For the CSU is the “sister” party of Merkel’s Christian Democratic Union (CDU), which in fact understates the sibling bond. They are more like twins, if not conjoined twins. The CSU, though technically separate, has, for most of the period of its existence since the Second World War, acted as a sort of regional variant of the CDU, operating in Bavaria, whereas the CDU operates elsewhere in Germany. They have always worked in close concert at the federal level.

The CSU hasn’t managed to win the federal chancellorship, but it has put candidates up on behalf of the CDU-CSU “union”, and always provided political heavyweights to CDU-CSU administrations. The two wings of German Christian Democracy have usually agreed, broadly, on the notion of a “social market economy”, though the CSU is more culturally “Catholic” and socially conservative (it has been stressing this lately), and represents what is one of the wealthiest regions of Germany, or the world for that matter.

It is also true that Bavaria has been on the “front line” during the migration crisis and the flow of people from the south. The rich Bavarians – whose area is home to BMW, Audi, Infineon and Puma, as well as some fine breweries – resent paying vast sums to rescue places like Greece. Bavarian regional interests are diverging more markedly from federal German ones. Hence the schism.

This is all part of a fracturing of Germany's party system, with Greens, Free Democrats or FDP (nowadays a roughly Thatcherite group and socially liberal) and former Communists (“the Left”) finding representation in a Bundestag once monopolised by the CDU/CSU and the Social Democrats, with the FDP providing a handy and usually cooperative coalition partner for one or the other. The German electoral system was not designed for such a crowded field as today’s, and it is showing the strain of the resulting paralysis. Germany is in no position to “lead” Europe, and has little desire to. That is bad.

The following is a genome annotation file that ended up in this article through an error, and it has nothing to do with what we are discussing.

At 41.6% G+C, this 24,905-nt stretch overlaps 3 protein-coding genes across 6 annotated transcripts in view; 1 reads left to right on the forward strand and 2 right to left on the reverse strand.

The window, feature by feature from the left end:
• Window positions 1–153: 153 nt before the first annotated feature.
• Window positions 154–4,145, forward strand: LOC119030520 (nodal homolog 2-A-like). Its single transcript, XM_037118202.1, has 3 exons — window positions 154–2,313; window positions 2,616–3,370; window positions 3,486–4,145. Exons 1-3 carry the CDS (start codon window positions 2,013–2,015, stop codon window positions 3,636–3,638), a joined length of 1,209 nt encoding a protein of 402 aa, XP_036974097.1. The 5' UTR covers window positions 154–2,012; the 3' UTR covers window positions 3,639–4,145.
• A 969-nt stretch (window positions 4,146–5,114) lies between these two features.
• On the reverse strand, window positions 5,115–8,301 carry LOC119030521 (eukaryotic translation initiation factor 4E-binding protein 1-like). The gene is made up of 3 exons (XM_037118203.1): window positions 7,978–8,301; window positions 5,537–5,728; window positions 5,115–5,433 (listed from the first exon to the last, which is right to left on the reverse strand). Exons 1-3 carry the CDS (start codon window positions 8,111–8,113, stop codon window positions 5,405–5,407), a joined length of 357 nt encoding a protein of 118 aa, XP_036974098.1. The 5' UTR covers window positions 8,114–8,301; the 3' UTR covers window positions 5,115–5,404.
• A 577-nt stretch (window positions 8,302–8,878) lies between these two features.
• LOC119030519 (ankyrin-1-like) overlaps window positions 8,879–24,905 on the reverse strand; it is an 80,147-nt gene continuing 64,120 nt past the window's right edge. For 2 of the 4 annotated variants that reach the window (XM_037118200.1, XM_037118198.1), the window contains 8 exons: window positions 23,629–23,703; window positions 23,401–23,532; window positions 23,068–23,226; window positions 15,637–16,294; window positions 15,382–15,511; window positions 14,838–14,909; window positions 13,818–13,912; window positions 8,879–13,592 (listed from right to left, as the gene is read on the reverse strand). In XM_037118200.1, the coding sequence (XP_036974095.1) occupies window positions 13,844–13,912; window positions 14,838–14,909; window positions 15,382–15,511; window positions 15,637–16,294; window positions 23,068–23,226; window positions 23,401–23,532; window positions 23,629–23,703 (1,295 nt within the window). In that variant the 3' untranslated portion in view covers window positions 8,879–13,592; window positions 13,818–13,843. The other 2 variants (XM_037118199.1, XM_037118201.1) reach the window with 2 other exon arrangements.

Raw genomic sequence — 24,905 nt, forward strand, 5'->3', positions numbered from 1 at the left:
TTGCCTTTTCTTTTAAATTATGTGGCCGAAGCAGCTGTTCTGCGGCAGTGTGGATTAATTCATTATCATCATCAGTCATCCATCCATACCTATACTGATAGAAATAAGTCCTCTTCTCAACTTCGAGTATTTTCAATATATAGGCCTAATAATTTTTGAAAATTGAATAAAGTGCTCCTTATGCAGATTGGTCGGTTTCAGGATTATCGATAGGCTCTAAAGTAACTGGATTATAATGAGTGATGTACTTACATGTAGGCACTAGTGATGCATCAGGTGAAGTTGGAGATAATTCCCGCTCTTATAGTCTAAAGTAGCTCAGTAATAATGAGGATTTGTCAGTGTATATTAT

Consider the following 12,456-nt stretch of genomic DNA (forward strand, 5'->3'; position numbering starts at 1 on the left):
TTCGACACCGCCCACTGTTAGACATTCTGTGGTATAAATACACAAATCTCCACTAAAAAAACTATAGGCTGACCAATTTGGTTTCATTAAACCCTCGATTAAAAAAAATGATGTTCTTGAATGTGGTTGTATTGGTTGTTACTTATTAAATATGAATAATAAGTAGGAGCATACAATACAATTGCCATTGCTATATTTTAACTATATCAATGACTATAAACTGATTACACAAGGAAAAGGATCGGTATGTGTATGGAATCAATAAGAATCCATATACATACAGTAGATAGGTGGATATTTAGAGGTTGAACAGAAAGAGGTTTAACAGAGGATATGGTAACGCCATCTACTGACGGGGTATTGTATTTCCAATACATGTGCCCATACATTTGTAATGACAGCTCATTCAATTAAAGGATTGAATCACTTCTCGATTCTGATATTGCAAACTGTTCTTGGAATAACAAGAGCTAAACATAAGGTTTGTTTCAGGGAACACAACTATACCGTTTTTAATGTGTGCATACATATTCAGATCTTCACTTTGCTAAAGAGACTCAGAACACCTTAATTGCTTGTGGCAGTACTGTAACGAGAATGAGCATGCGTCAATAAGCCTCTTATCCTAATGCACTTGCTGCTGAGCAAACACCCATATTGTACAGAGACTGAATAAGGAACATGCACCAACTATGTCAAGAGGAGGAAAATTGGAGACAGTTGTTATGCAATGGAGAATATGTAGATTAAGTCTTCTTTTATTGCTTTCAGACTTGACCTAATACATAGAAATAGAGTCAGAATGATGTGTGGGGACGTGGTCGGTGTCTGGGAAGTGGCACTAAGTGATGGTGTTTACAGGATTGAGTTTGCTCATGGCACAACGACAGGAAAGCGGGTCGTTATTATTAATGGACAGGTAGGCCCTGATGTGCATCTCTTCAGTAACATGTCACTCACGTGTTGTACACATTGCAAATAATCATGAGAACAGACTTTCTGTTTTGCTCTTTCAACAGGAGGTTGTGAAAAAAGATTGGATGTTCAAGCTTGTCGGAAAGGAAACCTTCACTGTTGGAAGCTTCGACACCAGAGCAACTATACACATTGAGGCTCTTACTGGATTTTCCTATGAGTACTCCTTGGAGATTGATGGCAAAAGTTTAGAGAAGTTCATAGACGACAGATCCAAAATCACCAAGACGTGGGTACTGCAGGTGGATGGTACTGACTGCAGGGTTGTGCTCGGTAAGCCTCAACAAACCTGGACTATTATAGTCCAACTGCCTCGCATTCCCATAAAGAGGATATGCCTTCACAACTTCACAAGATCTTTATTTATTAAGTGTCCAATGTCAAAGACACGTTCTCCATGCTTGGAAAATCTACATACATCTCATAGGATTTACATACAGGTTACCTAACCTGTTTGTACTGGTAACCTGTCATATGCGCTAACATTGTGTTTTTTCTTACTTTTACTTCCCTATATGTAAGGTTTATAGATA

What is happening in Germany has been happening across Europe for years, masked by the victory of Emmanuel Macron in France and Angela Merkel hanging on to power in Germany. The far right, or populist right, or neo-Nazi right, or conservative right, or fruitcake right, in varying national flavours, are in government, either alone or in coalition, in Slovenia (the latest), Austria, Italy, Hungary, Poland, the Czech Republic and Bulgaria. They are too close for comfort to the levers of power in the Netherlands, Denmark, Finland and France; they are slowly pushing up their support in Germany and Sweden. Only in Slovakia do they seem to have been beaten back. In Greece and Spain, it is the populist far-left who have taken the best advantage of the atmosphere of crisis.

All across Europe, then, social democracy has been dying a slow and pitiful death. Now Christian democracy – what the British would recognise as moderate conservatism – is suffering the same fate.

Too many conservatives see their easiest path to power in forming accommodations and coalitions with the far right, rather than centrist groups of “grand coalitions” with social democrats. It is a frightening trend, and one in which Brexit, the Conservative-DUP deal and the rise of Corbynism are the British counterparts to the wider story.

With America disengaging from European defence, an expansionist and aggressive Russia, trade wars and a floundering European “project” – and most of all a politically powerless and introverted Germany – the 2020s promise to be stormy years for our continent. The clouds are gathering, if we dare to look.